Manufacturer: Cable Publishing
Most Americans don’t know who Louis Riel is, nor who that remarkable people the Métis were; nor do they know that there were many important Americans influenced by the Empire-driven ideas of Manifest Destiny who had serious designs on acquiring for the United States all of what is now Canada west of Ontario from the 90th meridian to the North Pole and to the Pacific. These included US senators (Ignatius Donnelly of Minnesota), Cabinet members (William Seward of Seward’s folly) and American Presidents (US Grant, for one, briefly).
Nor are we aware that our Plains Indian Wars of the 1840-1890s were a
mirror of the Métis-First Citizen wars of the Northwest Territories of Canada. Louie Riel, Gabriel Dumont, the Prophet Wovoka and Sitting Bull had parallel careers. Little Big Horn and Duck Lake and Tourond’s Coulee are shadows of each other as are Wounded Knee and the disaster of the battle of Batoche in Saskatchewan. The Battle of the Little Big Horn, the assassination of Sitting Bull, the Ghost Dance Religion, the religious agony and execution of Louis Riel for treason against the Queen sadly mirror each other.
These events, dramatized in Ghosts Dancing, are all recounted as David St.
Clair and his Métis friend Pilgrim journey through the Western Frontier.
Overhead, the northern lights, the Dancing Ghosts, the Wawatay—which the
Ojibwe believe to be their ancestors’ spirits—swirl, warning of impending peril.
With each on his own quest, David St. Clair and Pilgrim wander through the
recently surrendered lands of the Native Americans. Portrayed here is the
nightmare vision Riel’s execution and of the Wounded Knee Massacre. We see
it clearly, as we have seen so much of the narrative, through St. Clair’s eyes; but nothing could have prepared him for that bitter day of December 29, 1890. Sickened by what he witnesses, and powerless to do anything about it,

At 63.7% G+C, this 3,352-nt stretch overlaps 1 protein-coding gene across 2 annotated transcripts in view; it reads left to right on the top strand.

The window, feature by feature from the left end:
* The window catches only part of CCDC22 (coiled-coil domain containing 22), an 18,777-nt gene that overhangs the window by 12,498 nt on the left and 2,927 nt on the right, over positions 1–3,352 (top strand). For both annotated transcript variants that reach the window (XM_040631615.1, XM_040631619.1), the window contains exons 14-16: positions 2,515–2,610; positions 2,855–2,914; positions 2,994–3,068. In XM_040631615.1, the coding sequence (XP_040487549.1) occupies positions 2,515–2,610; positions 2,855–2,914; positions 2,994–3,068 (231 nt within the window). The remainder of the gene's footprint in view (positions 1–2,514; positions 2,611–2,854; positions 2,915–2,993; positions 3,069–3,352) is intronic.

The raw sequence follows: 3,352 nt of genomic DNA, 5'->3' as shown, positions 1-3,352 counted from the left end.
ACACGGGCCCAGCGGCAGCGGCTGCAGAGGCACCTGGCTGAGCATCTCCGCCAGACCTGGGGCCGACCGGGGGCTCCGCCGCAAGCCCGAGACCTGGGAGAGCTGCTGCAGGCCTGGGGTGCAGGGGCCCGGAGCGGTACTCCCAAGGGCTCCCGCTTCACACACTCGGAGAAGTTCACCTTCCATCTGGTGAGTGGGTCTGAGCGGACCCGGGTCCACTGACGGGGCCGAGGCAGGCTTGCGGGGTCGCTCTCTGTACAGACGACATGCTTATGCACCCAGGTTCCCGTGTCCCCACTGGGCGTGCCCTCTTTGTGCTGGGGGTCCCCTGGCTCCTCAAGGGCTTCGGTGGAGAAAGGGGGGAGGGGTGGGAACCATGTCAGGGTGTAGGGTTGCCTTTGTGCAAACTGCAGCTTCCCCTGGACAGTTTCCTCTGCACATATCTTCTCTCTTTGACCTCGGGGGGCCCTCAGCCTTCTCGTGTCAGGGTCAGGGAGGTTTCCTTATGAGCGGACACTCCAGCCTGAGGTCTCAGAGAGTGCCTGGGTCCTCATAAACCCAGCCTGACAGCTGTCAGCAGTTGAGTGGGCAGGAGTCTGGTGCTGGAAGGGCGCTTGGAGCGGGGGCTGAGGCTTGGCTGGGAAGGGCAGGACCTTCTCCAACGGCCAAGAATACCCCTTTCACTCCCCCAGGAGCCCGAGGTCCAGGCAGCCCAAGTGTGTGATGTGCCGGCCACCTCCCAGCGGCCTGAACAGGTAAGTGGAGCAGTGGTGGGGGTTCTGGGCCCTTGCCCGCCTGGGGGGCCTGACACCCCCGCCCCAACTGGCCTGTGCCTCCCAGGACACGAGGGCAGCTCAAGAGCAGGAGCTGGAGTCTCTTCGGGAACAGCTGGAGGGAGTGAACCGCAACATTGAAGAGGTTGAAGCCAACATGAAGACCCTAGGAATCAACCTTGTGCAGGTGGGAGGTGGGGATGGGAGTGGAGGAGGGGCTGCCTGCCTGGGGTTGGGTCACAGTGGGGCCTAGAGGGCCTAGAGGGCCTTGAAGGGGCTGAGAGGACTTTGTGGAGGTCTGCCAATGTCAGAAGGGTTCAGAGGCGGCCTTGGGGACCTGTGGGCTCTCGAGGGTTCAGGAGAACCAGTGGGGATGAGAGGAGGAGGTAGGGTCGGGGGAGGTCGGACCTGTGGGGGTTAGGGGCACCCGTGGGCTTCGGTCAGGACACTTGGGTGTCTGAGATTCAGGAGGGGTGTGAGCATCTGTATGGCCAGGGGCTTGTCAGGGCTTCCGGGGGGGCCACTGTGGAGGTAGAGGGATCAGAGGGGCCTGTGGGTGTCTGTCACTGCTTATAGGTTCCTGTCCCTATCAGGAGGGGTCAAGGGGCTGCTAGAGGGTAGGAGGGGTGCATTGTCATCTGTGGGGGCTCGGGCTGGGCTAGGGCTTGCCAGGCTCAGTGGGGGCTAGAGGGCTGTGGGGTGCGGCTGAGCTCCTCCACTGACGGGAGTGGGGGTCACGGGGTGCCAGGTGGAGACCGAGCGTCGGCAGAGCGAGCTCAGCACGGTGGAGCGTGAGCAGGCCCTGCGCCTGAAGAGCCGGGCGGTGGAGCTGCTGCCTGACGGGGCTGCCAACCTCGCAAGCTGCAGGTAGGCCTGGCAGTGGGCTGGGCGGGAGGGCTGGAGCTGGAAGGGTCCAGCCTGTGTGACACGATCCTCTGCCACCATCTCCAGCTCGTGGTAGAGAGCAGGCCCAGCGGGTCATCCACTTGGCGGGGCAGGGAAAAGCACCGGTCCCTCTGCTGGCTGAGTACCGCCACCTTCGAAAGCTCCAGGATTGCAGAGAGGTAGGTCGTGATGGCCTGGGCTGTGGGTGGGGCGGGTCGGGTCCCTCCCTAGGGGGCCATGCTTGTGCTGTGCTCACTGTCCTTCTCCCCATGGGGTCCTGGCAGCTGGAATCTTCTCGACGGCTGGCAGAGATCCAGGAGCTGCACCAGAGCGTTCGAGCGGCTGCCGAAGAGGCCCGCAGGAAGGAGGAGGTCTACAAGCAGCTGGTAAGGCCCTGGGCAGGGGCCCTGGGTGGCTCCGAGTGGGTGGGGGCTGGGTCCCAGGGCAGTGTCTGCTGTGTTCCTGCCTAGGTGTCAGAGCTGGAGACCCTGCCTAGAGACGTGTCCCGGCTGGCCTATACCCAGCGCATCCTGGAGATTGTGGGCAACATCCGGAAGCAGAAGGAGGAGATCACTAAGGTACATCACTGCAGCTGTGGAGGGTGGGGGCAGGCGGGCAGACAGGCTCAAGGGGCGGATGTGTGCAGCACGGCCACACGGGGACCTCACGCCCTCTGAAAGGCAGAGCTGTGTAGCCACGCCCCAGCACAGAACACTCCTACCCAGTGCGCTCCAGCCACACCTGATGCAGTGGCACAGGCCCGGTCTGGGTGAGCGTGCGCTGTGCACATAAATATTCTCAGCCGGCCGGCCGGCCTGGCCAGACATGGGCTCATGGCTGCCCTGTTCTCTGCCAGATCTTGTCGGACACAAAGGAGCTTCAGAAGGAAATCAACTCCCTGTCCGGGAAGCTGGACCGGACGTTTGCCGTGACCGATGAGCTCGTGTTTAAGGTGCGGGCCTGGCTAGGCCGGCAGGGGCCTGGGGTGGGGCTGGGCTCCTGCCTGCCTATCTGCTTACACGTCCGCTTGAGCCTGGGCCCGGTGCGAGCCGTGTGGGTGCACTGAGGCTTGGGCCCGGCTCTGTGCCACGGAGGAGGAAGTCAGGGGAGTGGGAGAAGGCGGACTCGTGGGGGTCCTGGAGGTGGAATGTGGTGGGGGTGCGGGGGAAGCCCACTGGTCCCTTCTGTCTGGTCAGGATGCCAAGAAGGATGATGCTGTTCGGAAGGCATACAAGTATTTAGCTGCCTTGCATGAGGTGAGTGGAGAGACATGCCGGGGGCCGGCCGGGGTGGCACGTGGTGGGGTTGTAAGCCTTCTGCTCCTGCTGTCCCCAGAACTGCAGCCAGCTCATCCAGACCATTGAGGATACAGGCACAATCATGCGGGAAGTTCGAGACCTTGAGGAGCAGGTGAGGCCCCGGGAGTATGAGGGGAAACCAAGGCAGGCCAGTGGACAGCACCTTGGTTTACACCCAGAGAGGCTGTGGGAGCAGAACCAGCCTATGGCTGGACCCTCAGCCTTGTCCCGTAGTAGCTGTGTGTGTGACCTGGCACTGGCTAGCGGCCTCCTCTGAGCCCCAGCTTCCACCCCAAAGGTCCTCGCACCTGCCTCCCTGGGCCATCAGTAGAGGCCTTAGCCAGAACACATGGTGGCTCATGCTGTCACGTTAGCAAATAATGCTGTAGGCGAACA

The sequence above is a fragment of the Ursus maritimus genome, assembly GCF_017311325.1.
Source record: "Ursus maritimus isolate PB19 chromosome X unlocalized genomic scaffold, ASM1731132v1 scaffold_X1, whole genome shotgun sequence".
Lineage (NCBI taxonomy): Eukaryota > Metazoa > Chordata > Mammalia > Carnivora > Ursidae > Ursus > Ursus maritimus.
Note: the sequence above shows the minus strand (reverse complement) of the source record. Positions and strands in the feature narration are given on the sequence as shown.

his breaking point comes when he sees a fleeing Sioux mother pitilessly cut
down from behind by a soldier’s rifle shot. St. Clair’s universe implodes in an instant and he sees, in his mind’s and heart’s eye, his childhood home and his father’s and mother’s lives being destroyed as the Sioux innocents’ lives are being destroyed in front of him.
Ghosts Dancing is a good example of history turned into good fiction. The characters and events are woven into a story that is part truth and part fiction making it an excellent read for the history buff. The author draws comparisons between events and well-known figures in this country with those residing in Canada in that time period.
Louis Real a white man (7/8ths.white and 1/8th Indian) wanted a separate country for the people referred to as the “Metis.” Eventually he was executed by the Canadian Government. Wovoka a Northern Paiute medicine man who created the Ghost Dance and many other characters that will draw you into Fortney’s book.
The mix of fiction and non-fiction is done so artfully you will finish reading the book and unless quite familiar with history will never realize the difference, this is not a bad thing, and it speaks to the creativity of the author and his ability to accomplish so much within the pages of this book. A great read.
Reviewed by: Jim Greenwald (2012)